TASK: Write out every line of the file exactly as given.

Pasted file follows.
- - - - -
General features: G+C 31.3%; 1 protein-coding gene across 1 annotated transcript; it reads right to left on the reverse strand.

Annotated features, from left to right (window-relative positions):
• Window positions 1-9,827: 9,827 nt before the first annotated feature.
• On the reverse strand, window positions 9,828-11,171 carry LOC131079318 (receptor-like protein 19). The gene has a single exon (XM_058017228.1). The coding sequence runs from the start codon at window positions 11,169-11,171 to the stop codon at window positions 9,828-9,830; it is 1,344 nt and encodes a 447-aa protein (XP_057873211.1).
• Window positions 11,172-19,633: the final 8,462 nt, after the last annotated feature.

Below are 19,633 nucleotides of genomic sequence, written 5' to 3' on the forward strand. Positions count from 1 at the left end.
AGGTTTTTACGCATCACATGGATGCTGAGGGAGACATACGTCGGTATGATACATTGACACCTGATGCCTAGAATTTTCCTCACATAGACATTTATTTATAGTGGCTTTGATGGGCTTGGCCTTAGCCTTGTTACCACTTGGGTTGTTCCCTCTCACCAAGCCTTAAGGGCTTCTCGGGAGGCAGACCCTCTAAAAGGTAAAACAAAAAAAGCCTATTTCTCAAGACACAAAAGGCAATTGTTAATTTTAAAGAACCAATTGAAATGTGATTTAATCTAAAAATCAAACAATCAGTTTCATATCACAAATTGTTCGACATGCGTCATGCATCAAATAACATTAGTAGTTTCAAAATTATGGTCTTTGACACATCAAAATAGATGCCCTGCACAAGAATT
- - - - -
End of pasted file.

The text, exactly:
General features: G+C 31.3%; 1 protein-coding gene across 1 annotated transcript; it reads right to left on the reverse strand.

Annotated features, from left to right (window-relative positions):
• Window positions 1-9,827: 9,827 nt before the first annotated feature.
• On the reverse strand, window positions 9,828-11,171 carry LOC131079318 (receptor-like protein 19). The gene has a single exon (XM_058017228.1). The coding sequence runs from the start codon at window positions 11,169-11,171 to the stop codon at window positions 9,828-9,830; it is 1,344 nt and encodes a 447-aa protein (XP_057873211.1).
• Window positions 11,172-19,633: the final 8,462 nt, after the last annotated feature.

Below are 19,633 nucleotides of genomic sequence, written 5' to 3' on the forward strand. Positions count from 1 at the left end.
AGGTTTTTACGCATCACATGGATGCTGAGGGAGACATACGTCGGTATGATACATTGACACCTGATGCCTAGAATTTTCCTCACATAGACATTTATTTATAGTGGCTTTGATGGGCTTGGCCTTAGCCTTGTTACCACTTGGGTTGTTCCCTCTCACCAAGCCTTAAGGGCTTCTCGGGAGGCAGACCCTCTAAAAGGTAAAACAAAAAAAGCCTATTTCTCAAGACACAAAAGGCAATTGTTAATTTTAAAGAACCAATTGAAATGTGATTTAATCTAAAAATCAAACAATCAGTTTCATATCACAAATTGTTCGACATGCGTCATGCATCAAATAACATTAGTAGTTTCAAAATTATGGTCTTTGACACATCAAAATAGATGCCCTGCACAAGAATT